Sunscreens - friend or foe?
Despite the fact that more people use sunscreen than ever before, the rate of skin cancer continues to rise. Research conducted by the Environmental Working Group in 2011, revealed that the great majority of sunscreens do not protect against both UVA and UVB rays and in addition, may contain chemicals that affect our hormones, damage the skin and in some cases, actually increase the rate of skin cancer. There are essentially two types of sunscreens: mineral and non-mineral formulations or a combination of these.
- Mineral formulations that contain zinc oxide or titanium dioxide are generally effective against UVA rays, however some contain nanoparticles that can be toxic if they penetrate the skin
- Non-mineral sunscreens contain oxybenzone, octisalate, octinoxate, and avobenzone. Many are associated with adverse health effects
Oxybenzone an ingredient found in over 50% of sunscreens (and in the blood of 96% of the US population) can trigger allergic reactions, is a potential hormone disruptor and penetrates the skin in relatively large amounts with many experts now recommending that it should not be used on children (EWG, 2011).
Whilst it is great to see that the majority of Australian sunscreens are broad spectrum, most contain octyl methoxycinnamate as well as artificial fragrances. For a list of the worst brands of sunscreens, click here. Avoid sprays and powders as they are lung irritants. In addition, avoid these ingredients:
- 4-Methylbenzylidene camphor (4-MBC)
- Benzophenone-3 (oxybenzone)
- 3-Benzylidene camphor
- Octyl methoxycinnamate (OMC)
- Padimate O
- Retinyl palmitate (a form of vitamin A) found in 30% of US sunscreens may speed the development of skin tumours when applied to the skin in the presence of sunlight (National Toxicology Program, 2009)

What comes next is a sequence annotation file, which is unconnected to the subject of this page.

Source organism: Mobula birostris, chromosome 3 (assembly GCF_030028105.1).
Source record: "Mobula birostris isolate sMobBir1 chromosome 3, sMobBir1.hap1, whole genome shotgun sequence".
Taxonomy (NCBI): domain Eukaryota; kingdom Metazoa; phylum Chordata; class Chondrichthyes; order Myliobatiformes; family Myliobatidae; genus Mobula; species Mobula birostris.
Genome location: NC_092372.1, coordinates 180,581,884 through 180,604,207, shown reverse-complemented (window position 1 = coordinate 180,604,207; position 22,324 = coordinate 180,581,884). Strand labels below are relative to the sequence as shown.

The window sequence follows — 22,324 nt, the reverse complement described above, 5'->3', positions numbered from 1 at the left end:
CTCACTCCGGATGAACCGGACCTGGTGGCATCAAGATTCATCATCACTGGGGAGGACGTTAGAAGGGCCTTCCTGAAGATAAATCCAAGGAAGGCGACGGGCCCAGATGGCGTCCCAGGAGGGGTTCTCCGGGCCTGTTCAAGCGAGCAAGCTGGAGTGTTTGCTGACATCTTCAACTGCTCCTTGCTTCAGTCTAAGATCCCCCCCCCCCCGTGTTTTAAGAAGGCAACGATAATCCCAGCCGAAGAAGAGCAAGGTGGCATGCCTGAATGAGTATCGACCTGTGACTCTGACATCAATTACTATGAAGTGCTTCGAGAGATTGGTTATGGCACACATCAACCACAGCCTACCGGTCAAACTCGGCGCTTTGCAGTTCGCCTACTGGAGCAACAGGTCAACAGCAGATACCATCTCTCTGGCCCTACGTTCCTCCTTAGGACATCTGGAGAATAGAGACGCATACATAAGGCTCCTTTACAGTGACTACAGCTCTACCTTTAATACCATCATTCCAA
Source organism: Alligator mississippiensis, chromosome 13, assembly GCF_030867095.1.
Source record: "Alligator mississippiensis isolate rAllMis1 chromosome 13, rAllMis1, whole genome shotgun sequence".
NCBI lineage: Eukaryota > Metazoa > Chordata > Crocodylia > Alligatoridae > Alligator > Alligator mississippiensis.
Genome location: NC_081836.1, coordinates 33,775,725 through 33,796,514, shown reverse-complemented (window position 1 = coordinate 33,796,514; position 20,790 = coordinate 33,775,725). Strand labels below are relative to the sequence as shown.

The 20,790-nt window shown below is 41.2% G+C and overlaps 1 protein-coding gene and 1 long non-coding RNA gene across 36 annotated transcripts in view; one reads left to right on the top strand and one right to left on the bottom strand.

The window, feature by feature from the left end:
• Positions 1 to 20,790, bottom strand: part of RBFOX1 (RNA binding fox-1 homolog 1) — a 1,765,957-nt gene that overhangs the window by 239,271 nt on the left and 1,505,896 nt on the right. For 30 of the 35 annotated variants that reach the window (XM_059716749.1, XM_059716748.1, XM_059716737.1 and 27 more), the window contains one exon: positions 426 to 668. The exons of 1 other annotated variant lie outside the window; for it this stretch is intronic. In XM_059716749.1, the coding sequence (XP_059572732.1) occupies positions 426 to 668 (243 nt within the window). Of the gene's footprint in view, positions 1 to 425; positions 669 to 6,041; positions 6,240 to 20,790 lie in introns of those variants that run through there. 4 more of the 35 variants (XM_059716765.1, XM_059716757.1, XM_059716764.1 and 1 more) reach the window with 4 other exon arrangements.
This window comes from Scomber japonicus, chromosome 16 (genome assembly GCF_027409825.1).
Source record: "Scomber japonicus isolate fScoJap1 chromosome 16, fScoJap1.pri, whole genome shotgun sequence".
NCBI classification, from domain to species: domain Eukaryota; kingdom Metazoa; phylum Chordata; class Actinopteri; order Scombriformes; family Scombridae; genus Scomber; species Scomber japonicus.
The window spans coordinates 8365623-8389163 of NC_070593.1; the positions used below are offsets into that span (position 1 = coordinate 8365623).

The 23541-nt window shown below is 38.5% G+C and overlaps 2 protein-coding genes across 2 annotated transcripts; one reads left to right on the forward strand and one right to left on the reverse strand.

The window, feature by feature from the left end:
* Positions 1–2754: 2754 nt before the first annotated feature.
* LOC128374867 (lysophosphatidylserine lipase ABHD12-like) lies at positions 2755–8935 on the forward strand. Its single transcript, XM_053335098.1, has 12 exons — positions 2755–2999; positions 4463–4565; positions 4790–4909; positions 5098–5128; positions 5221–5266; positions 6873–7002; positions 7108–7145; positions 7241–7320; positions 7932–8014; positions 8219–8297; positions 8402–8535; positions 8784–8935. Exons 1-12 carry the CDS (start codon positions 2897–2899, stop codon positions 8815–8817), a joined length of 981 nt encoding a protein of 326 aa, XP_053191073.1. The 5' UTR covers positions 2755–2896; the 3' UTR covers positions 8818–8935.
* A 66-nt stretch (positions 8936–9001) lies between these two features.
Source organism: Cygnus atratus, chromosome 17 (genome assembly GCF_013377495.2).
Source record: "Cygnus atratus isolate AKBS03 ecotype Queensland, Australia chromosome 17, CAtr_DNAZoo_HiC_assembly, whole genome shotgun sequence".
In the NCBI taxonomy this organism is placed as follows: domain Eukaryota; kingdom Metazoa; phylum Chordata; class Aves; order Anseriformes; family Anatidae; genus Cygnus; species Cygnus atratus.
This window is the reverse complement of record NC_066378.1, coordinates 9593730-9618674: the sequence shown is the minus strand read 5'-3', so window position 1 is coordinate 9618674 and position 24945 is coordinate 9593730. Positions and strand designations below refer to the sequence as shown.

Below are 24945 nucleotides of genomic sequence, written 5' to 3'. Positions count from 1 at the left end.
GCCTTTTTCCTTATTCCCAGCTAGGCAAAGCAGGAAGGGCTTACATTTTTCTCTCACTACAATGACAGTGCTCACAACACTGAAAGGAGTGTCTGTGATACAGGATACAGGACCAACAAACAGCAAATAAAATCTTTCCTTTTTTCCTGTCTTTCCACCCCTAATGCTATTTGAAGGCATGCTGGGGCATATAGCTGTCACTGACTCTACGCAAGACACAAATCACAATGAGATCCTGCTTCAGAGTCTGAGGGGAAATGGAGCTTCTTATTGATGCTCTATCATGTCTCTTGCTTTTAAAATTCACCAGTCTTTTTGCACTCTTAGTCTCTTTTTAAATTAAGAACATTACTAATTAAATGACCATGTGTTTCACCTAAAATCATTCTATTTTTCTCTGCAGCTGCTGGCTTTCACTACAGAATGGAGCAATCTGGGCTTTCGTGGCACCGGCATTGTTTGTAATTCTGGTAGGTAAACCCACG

- Fragrance - many contain hormone disrupting chemicals
- Nanoparticles (here is the research conducted by Choice and Friends of the Earth)
- SPF above 50+. To read what's wrong with high SPF, click here.
After an extensive search of sunscreen products, three came up trumps:
Soleo Organics, Banana Boat Mineral Protect Sensitive and WOTNOT Sunscreen.
A sunscreen needs to be broad spectrum (effective against both UV rays) and not expose you to harmful chemicals. Mineral sunscreens are generally better for this reason. The Environmental Working Group (2001), recommends sunscreens that contain the following active ingredients: Mexoryl SX (ecamsule), Avobenzone, Tinosorb S, Tinosorb M and Octisalate, zinc oxide and titanium dioxide. Be mindful however that some of these may contain nanoparticles (see the research conducted by Choice, 2010). My top three choices are:best brands of sunscreens, click here.
How to protect yourself from skin cancer
- Don't rely on sunscreens to do the job!
- Check the UV Index Level every day and avoid midday sun.
- Seek shade where ever possible.
- Cover up: hat, clothes and sunglasses are important
Dont go overboard - the sun is our greatest healer. We all need sun exposure to lift our mood (enhance serotonin) and activate Vitamin D in our skin. Early morning and late afternoon sun is vital to our mental and physical health.
- Choice - the people's watchdog. 2010. Sunscreen and nanoparticles. Could your sunscreen be doing you more harm than good? (Online). Available: http://www.choice.com.au/reviews-and-tests/food-and-health/beauty-and-personal-care/cosmetics/sunscreen-and-nanoparticles/page/sunscreens-tested-for-nanos.aspx
- Environmental Working Group. 2011. Sunscreens 2011. (Online). Available: http://breakingnews.ewg.org/2011sunscreen/sunscreens-exposed/nanomaterials-and-hormone-disruptors-in-sunscreens/
- International Agency for Research on Cancer. 2001. IARC Handbooks of Cancer Prevention, Vol 5, Sunscreens. Lyon: IARC Press.
- National Toxicology Program. 2009. Pathology Tables, Survival and Growth Curves from NTP Long-Term Studies. TR-568 All-trans-retinyl palmitate. National Toxicology Program. Available: http://ntp.niehs.nih.gov/index.cfm?objectid=555571BB-F1F6-975E-76F2BC5E369EB6F7.